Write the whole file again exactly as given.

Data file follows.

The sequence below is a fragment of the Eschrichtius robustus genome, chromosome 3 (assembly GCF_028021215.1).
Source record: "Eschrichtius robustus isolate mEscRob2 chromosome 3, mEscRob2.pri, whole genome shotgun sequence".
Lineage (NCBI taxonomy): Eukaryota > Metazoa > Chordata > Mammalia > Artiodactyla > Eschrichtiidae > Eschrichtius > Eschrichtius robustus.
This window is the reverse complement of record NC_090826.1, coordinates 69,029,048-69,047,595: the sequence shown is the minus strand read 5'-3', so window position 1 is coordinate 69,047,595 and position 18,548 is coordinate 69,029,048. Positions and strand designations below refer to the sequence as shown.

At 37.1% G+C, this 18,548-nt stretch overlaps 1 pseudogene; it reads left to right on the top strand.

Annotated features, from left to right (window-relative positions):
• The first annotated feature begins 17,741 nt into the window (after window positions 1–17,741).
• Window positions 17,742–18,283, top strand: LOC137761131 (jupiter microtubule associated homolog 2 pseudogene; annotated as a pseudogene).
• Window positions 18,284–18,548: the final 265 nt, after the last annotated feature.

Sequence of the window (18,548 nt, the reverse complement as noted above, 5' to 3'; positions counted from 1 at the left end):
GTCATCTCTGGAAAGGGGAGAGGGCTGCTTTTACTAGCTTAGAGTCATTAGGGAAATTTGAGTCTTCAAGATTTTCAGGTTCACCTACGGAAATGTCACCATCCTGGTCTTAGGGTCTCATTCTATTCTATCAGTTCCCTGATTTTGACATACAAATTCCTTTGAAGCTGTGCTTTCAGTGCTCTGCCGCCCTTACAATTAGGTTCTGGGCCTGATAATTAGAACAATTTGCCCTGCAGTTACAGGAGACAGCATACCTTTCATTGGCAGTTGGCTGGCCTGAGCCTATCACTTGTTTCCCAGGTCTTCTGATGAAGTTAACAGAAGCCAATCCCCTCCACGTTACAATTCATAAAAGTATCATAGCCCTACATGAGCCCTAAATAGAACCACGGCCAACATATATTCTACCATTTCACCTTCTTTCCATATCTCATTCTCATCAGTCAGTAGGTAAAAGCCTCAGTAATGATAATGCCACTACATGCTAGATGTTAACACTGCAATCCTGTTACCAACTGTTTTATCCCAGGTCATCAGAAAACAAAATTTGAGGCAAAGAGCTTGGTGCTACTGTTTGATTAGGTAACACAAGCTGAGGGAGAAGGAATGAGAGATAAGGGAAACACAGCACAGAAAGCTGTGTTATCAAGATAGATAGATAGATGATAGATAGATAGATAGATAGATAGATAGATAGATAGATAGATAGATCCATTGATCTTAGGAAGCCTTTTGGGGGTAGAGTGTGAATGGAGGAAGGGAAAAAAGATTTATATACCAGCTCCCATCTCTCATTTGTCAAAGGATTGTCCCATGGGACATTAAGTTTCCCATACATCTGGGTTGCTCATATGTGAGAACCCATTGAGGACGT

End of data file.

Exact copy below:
The sequence below is a fragment of the Eschrichtius robustus genome, chromosome 3 (assembly GCF_028021215.1).
Source record: "Eschrichtius robustus isolate mEscRob2 chromosome 3, mEscRob2.pri, whole genome shotgun sequence".
Lineage (NCBI taxonomy): Eukaryota > Metazoa > Chordata > Mammalia > Artiodactyla > Eschrichtiidae > Eschrichtius > Eschrichtius robustus.
This window is the reverse complement of record NC_090826.1, coordinates 69,029,048-69,047,595: the sequence shown is the minus strand read 5'-3', so window position 1 is coordinate 69,047,595 and position 18,548 is coordinate 69,029,048. Positions and strand designations below refer to the sequence as shown.

At 37.1% G+C, this 18,548-nt stretch overlaps 1 pseudogene; it reads left to right on the top strand.

Annotated features, from left to right (window-relative positions):
• The first annotated feature begins 17,741 nt into the window (after window positions 1–17,741).
• Window positions 17,742–18,283, top strand: LOC137761131 (jupiter microtubule associated homolog 2 pseudogene; annotated as a pseudogene).
• Window positions 18,284–18,548: the final 265 nt, after the last annotated feature.

Sequence of the window (18,548 nt, the reverse complement as noted above, 5' to 3'; positions counted from 1 at the left end):
GTCATCTCTGGAAAGGGGAGAGGGCTGCTTTTACTAGCTTAGAGTCATTAGGGAAATTTGAGTCTTCAAGATTTTCAGGTTCACCTACGGAAATGTCACCATCCTGGTCTTAGGGTCTCATTCTATTCTATCAGTTCCCTGATTTTGACATACAAATTCCTTTGAAGCTGTGCTTTCAGTGCTCTGCCGCCCTTACAATTAGGTTCTGGGCCTGATAATTAGAACAATTTGCCCTGCAGTTACAGGAGACAGCATACCTTTCATTGGCAGTTGGCTGGCCTGAGCCTATCACTTGTTTCCCAGGTCTTCTGATGAAGTTAACAGAAGCCAATCCCCTCCACGTTACAATTCATAAAAGTATCATAGCCCTACATGAGCCCTAAATAGAACCACGGCCAACATATATTCTACCATTTCACCTTCTTTCCATATCTCATTCTCATCAGTCAGTAGGTAAAAGCCTCAGTAATGATAATGCCACTACATGCTAGATGTTAACACTGCAATCCTGTTACCAACTGTTTTATCCCAGGTCATCAGAAAACAAAATTTGAGGCAAAGAGCTTGGTGCTACTGTTTGATTAGGTAACACAAGCTGAGGGAGAAGGAATGAGAGATAAGGGAAACACAGCACAGAAAGCTGTGTTATCAAGATAGATAGATAGATGATAGATAGATAGATAGATAGATAGATAGATAGATAGATAGATAGATCCATTGATCTTAGGAAGCCTTTTGGGGGTAGAGTGTGAATGGAGGAAGGGAAAAAAGATTTATATACCAGCTCCCATCTCTCATTTGTCAAAGGATTGTCCCATGGGACATTAAGTTTCCCATACATCTGGGTTGCTCATATGTGAGAACCCATTGAGGACGT